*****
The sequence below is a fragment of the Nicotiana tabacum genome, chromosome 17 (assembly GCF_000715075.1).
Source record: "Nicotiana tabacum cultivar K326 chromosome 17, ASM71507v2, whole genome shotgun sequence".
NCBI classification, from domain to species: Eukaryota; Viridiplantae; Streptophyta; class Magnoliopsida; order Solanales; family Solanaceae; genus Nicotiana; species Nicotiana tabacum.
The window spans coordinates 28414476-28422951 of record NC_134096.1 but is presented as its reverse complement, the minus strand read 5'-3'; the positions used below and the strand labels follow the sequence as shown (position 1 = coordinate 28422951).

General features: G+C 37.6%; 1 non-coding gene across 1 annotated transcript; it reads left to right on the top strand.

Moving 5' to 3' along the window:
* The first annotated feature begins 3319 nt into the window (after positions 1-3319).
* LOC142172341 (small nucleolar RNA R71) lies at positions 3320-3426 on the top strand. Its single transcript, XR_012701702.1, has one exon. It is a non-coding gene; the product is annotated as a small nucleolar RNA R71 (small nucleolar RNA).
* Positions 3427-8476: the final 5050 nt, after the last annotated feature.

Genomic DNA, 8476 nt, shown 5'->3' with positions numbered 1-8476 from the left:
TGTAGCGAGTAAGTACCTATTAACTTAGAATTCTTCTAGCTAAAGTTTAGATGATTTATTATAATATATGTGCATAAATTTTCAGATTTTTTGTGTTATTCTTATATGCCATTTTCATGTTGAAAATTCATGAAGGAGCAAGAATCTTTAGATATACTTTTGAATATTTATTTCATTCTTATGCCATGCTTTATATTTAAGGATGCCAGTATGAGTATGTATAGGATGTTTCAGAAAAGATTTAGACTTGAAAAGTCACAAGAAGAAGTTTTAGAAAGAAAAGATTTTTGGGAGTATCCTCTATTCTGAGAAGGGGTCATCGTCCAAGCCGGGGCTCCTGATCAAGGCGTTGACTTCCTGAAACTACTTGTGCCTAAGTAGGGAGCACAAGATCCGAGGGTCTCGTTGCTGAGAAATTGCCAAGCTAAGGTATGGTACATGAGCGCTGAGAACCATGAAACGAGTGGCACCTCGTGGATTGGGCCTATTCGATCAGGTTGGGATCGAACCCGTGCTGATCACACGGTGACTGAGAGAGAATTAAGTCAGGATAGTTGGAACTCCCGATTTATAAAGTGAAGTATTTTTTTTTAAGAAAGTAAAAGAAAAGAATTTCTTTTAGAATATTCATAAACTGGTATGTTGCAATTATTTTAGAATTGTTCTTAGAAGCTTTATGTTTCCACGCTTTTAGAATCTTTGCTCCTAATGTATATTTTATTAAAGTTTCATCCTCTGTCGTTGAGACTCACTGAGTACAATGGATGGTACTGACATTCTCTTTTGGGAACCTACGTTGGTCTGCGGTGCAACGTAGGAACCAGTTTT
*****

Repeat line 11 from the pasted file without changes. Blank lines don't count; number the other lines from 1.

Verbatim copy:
TGTAGCGAGTAAGTACCTATTAACTTAGAATTCTTCTAGCTAAAGTTTAGATGATTTATTATAATATATGTGCATAAATTTTCAGATTTTTTGTGTTATTCTTATATGCCATTTTCATGTTGAAAATTCATGAAGGAGCAAGAATCTTTAGATATACTTTTGAATATTTATTTCATTCTTATGCCATGCTTTATATTTAAGGATGCCAGTATGAGTATGTATAGGATGTTTCAGAAAAGATTTAGACTTGAAAAGTCACAAGAAGAAGTTTTAGAAAGAAAAGATTTTTGGGAGTATCCTCTATTCTGAGAAGGGGTCATCGTCCAAGCCGGGGCTCCTGATCAAGGCGTTGACTTCCTGAAACTACTTGTGCCTAAGTAGGGAGCACAAGATCCGAGGGTCTCGTTGCTGAGAAATTGCCAAGCTAAGGTATGGTACATGAGCGCTGAGAACCATGAAACGAGTGGCACCTCGTGGATTGGGCCTATTCGATCAGGTTGGGATCGAACCCGTGCTGATCACACGGTGACTGAGAGAGAATTAAGTCAGGATAGTTGGAACTCCCGATTTATAAAGTGAAGTATTTTTTTTTAAGAAAGTAAAAGAAAAGAATTTCTTTTAGAATATTCATAAACTGGTATGTTGCAATTATTTTAGAATTGTTCTTAGAAGCTTTATGTTTCCACGCTTTTAGAATCTTTGCTCCTAATGTATATTTTATTAAAGTTTCATCCTCTGTCGTTGAGACTCACTGAGTACAATGGATGGTACTGACATTCTCTTTTGGGAACCTACGTTGGTCTGCGGTGCAACGTAGGAACCAGTTTT